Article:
By Adam Reynolds, MFA, RDT-BCT, LCSW, CASAC
Over the years I have run hundreds of Developmental Transformations (DvT) groups with children and adolescents in acute crisis. While their play was often challenging and full of dark and fierce energy, reflecting their chaotic home lives and turbulent inner selves, it also had within it all the colors and vibrancy of the play of healthy, happy children and teenagers. Often those groups were discordant with the desired air of calm and restraint that many clinicians felt was the preferred stance for working with these kids. The physical and emotional freedom of Developmental Transformations generated in some staff members a fear that the patients would use the opportunity to do harm to themselves or to others.
In reality, episodes of aggression and violent outbursts were far more likely to happen during structured periods of the day: the community meeting or within gym class. The playspace (like most drama therapy spaces) allowed for feelings and ideas that could otherwise be overwhelming to find a safe and transformative expression. The group often found beautiful and eloquent ways to play with even the most difficult impulses.
So while I am a strong advocate for the playspace as a device that reduces the threat of real harm, I did continue to think about people’s fears and anxieties about play: about what could happen; the Boogeyman in the Magic Box. And I had to square that with the truth: that many people have experienced feelings of being ‘harmed’ in the play: not so much bruised toes and poked eyes – but hurt feelings and wounded egos, the ache of loneliness when offerings go unnoticed or rejected, the sting of being misunderstood, the shame or guilt of being witnessed when playing a role that had previously been private or unknown to the enactor.
These sorts of ‘wounds’ are not unique to Developmental Transformations: they can happen in any drama therapy encounter (any human encounter, actually) – but within the DvT encounter they are particularly useful because they open up the capacity for repair within the play. We mis-align, we mis-interpret, we miss: and as therapists we are seen in our failing and flailing bodies. We try again, we speak into the fragments and the silence. We repeat. Relationships are re-built and re-storied. Sometimes it happens in the here-and-now, in the play – sometimes it takes place afterwards, in reflection. Other times, these feelings fester, they colonize, they grow.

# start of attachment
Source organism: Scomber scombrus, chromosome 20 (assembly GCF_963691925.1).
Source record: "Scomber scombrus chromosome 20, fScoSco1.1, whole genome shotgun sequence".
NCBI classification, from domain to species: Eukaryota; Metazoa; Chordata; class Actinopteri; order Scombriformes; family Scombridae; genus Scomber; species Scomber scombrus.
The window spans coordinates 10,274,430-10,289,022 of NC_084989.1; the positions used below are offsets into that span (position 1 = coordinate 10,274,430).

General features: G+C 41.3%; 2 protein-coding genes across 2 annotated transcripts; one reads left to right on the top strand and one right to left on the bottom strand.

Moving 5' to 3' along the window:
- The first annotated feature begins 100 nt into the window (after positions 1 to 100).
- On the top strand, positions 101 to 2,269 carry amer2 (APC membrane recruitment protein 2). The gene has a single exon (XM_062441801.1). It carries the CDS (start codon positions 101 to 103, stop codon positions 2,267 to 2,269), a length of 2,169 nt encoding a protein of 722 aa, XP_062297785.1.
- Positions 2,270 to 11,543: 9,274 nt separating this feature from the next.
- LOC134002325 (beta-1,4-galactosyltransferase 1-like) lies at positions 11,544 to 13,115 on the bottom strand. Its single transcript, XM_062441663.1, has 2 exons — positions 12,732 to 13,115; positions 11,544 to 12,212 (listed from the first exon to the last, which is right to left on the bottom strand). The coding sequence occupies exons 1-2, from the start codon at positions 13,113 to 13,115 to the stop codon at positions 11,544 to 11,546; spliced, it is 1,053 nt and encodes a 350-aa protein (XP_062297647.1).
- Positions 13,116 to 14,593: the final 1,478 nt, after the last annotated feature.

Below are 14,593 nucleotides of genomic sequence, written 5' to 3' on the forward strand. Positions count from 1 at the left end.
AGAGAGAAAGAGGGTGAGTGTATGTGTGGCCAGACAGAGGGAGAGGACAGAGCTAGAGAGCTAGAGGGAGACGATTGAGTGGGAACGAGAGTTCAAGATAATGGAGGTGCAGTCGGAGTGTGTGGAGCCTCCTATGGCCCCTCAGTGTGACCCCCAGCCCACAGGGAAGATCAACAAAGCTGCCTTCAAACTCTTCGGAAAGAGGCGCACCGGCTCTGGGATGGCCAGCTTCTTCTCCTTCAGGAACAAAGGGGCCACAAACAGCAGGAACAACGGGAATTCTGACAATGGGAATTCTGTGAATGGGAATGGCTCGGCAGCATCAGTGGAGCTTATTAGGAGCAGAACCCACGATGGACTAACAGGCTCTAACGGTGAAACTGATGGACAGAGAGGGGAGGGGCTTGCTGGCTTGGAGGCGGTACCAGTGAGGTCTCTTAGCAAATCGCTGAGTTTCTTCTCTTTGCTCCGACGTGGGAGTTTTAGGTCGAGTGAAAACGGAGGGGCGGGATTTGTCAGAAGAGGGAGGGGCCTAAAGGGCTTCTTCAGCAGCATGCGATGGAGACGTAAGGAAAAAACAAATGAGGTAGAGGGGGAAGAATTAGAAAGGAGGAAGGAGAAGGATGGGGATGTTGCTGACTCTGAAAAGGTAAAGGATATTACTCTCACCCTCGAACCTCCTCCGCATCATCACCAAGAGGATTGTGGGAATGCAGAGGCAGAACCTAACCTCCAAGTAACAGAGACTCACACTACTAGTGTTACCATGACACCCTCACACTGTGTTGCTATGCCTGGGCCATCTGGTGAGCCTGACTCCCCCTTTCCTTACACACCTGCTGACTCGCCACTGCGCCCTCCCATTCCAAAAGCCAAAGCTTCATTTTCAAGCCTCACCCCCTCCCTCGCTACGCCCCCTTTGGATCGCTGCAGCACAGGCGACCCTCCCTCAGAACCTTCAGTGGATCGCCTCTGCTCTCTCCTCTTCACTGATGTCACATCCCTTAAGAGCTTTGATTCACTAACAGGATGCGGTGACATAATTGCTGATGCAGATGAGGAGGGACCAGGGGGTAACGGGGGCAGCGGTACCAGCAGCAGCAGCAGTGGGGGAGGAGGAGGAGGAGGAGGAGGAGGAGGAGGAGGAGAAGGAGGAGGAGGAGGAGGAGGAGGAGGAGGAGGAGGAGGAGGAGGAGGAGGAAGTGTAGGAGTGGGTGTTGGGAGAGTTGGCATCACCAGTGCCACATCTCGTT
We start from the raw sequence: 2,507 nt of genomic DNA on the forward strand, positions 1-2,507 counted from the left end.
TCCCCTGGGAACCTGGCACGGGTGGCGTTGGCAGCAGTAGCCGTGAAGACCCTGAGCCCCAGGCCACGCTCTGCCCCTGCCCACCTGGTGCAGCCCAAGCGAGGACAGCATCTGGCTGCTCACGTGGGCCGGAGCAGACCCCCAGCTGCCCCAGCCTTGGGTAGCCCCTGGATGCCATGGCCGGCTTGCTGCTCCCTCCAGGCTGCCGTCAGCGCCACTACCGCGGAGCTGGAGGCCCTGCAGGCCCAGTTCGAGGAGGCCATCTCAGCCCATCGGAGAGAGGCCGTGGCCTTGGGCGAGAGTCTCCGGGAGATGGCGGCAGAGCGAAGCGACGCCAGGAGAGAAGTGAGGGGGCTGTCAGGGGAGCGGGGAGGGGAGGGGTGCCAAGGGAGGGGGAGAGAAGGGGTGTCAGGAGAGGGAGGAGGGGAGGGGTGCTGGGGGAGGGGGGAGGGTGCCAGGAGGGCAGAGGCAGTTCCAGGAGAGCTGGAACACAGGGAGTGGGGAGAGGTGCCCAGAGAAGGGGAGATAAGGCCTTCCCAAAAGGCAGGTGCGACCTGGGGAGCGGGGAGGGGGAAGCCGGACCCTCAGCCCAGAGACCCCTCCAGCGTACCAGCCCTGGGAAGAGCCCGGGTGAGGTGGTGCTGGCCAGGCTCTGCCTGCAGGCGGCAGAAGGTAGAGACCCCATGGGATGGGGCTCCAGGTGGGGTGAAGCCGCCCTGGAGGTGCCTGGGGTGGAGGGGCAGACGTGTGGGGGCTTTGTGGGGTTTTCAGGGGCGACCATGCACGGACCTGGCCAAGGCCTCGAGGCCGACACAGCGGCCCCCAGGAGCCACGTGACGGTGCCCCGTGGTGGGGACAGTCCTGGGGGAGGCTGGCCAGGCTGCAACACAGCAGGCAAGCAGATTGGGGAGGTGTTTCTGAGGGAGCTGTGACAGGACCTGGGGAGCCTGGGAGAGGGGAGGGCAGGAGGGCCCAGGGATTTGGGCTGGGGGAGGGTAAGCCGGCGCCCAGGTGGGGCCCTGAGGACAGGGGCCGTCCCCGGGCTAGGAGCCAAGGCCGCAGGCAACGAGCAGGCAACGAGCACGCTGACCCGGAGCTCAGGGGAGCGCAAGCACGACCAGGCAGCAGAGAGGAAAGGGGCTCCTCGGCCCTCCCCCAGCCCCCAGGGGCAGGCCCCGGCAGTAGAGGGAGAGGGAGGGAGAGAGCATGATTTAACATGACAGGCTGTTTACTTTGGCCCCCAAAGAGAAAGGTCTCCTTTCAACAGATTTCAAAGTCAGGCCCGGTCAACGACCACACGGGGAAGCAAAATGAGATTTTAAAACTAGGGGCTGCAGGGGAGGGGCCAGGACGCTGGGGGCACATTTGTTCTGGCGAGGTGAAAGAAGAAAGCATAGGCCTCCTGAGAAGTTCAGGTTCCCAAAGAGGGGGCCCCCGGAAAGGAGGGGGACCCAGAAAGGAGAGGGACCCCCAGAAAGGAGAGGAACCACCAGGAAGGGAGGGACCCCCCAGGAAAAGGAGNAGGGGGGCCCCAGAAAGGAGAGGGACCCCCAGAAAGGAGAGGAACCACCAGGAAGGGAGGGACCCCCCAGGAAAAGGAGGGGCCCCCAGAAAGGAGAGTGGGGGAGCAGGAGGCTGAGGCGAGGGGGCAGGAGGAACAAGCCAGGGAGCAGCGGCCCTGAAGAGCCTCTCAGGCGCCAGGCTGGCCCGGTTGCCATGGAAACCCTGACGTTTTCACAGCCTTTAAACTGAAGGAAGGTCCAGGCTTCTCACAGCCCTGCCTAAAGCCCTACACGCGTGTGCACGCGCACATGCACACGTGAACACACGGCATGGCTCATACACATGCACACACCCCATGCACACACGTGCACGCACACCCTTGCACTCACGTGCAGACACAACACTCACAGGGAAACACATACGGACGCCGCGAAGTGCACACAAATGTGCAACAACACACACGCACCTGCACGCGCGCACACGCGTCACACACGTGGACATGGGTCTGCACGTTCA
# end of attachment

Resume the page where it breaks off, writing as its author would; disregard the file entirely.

To explore this landscape of dis-ease, I have been trying to assemble a taxonomy of the experience of ‘harm’ within the playspace:
- Discomfort when experiences in the play overwhelm or challenge us physically or emotionally and we don’t feel safe.
- Disharmony when there are ruptures in mutuality, where people playing together may actually be playing quite far apart.
- Distrust, when insufficient discrepancy makes us anxious about the motives or meaning of an element of the play.
Normally these experiences are momentary, and the play transforms, leading to another encounter and a different experience. But at other times, these feelings can pull people out of the play and remove the ability to bring the feelings forth in a way that allows them to change and transform. A part of us is feeling sore and we shield it, preserving the bad feeling and pulling us further from the play. Part of DvT Practitioner Training is learning the personal discipline of placing these experiences back into the play and allowing them to inform what comes next.
Within this shape, ‘harm’ is when the hurt happens, but there is no chance given for repair: when we don’t share that our feelings were hurt, or we refuse to make space for the failings and frailties of others. This withholding can make us feel safe, but ultimately keeps us stuck in the impasse; nursing our wounds.
This ability to tolerate that I might be ‘hurt’ but also be able to play with that feeling; that I might ‘harm’ someone else but then have the opportunity to mend that rupture; these lessons learned from practicing and teaching DvT have been crucial to me being more present in all my relationships, both personal and clinical. I take greater risks both within and outside of the play, more aware that there is greater value in the mending than in never risking the harm.
Adam Reynolds, MFA, LCSW, RDT/BCT, CASAC, is a drama therapist and social worker in New York City. He is currently one of The Training Directors at the Institute for Developmental Transformations in NYC and a PhD Candidate in Social Welfare at the CUNY Graduate Center. He works with children and adolescents with mental health and substance abuse issues and their families, and teaches at the New School and Hunter College. He enjoys musical theatre, t-shirts with cartoons, and collecting letters to put after his name.